Jupiler Pro League: Format of the competition at the centre of discussions again

Jupiler Pro League: Format of the competition at the centre of discussions again
Standard's players pictured during a training session ahead of the 2022-2023 season, of Belgian first division soccer team Standard de Liege, Wednesday 15 June 2022 in Liege. Credit: Belga / Virginie Lefour

This Friday, a general meeting of the Belgian Football Pro League will take place to discuss the proposal to reform the format of Belgium’s professional football competitions for the 2022-2023 season, Belga reports.

After two weeks of discussions, the time to make a decision has arrived. The CEO of the Association of Pro Clubs, Lorin Parys, has proposed a 16-team formula with up to three relegated and promoted while also eliminating the most controversial aspect of the league: halving points before the playoffs.

All teams would play at the end of the classic phase in this new proposal. The top six would play it out for the title, while the teams ranked 7-12 would potentially qualify for a European spot and the bottom four would be in the relegation zone. The last two of these rankings would be sent directly to the league below while the penultimate would face the winner of the D1B playoffs.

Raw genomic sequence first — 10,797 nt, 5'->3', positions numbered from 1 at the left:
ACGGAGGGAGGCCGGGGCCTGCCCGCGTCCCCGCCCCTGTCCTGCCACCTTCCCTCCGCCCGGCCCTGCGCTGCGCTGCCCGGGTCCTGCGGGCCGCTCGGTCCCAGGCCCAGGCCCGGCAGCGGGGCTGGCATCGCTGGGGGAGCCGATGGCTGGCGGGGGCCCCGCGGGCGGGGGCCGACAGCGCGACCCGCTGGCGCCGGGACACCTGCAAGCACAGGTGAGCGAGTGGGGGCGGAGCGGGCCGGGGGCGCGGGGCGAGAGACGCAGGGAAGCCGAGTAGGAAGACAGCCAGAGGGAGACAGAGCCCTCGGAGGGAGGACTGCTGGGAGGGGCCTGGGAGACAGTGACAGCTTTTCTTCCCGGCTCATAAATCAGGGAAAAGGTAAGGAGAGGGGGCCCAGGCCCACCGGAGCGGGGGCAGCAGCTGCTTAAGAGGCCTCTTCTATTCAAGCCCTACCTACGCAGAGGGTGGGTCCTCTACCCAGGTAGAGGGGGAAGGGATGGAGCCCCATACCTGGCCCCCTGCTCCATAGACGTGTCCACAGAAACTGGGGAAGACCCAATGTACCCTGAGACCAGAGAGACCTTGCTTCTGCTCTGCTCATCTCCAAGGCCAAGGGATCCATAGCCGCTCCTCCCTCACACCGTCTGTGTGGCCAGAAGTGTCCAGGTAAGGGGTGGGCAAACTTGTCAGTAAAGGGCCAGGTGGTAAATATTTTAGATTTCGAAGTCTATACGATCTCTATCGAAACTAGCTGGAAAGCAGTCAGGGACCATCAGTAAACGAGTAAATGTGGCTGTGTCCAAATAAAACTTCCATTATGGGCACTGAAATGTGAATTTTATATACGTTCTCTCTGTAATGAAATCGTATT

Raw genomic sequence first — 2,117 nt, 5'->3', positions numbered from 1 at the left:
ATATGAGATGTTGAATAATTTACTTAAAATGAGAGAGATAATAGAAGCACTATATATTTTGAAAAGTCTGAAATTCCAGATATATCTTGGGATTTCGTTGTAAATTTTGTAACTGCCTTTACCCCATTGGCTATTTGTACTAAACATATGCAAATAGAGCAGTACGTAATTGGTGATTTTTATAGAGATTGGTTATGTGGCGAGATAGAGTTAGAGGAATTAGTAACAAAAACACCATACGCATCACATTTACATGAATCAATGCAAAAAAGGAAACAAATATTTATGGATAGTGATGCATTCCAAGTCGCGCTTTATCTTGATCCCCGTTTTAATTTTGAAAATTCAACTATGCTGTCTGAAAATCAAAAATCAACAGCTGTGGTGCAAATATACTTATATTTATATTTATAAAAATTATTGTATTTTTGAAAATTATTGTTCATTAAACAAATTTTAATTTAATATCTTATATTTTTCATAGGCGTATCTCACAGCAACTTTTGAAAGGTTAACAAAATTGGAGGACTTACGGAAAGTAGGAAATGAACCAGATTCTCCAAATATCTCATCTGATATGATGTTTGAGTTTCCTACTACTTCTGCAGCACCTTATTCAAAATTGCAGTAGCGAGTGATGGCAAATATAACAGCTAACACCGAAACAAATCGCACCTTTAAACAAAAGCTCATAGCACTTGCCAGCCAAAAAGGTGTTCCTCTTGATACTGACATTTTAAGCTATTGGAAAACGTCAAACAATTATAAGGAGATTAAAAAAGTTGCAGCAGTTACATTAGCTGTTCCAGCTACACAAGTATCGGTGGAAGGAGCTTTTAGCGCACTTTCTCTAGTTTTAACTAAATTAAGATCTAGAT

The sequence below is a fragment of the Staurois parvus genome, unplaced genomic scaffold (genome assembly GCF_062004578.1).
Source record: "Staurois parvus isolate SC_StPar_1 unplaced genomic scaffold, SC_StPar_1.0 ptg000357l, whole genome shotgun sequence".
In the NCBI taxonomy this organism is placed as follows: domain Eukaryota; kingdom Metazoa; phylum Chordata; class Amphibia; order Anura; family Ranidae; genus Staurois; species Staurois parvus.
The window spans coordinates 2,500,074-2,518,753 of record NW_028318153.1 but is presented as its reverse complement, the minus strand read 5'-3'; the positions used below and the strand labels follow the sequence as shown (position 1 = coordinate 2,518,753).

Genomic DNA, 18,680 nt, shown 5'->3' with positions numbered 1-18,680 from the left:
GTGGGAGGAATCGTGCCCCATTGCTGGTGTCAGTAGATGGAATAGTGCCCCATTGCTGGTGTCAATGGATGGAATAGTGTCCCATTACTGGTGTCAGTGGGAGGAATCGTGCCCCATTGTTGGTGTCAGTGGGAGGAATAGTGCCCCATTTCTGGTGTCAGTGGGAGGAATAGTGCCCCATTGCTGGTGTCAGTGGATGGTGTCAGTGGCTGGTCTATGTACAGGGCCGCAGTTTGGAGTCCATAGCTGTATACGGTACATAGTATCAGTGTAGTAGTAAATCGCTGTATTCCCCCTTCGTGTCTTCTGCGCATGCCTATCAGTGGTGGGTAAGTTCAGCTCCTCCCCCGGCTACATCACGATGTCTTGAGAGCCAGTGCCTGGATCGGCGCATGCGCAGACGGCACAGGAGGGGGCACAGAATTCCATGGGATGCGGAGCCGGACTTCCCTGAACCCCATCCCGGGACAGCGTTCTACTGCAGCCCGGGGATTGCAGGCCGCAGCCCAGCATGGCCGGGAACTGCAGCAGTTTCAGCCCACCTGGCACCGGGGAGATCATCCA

In D1B, the Second Division, the first two would be promoted directly while the clubs ranked in places 3 to 6 would compete for this place in a play-off. U23 teams could be promoted or relegated, as long as the first team is not already in the series.

To endorse this formula, a two-thirds majority is required from the 24 professional clubs. Some clubs believe that this format is especially favourable to tenors, especially since the abolition of multiple voting rights is no longer mentioned, as additional financial support for 1B.

Some of the K11 clubs are in favour of a competition with 18 clubs, without playoffs and with up to three relegated/promoted. The Pro League also values other points in its overall plan. Voted with the format, they will impose new rules on clubs.

They will have to present a positive cash flow within five years and invest part of their turnover in age categories and women’s football.

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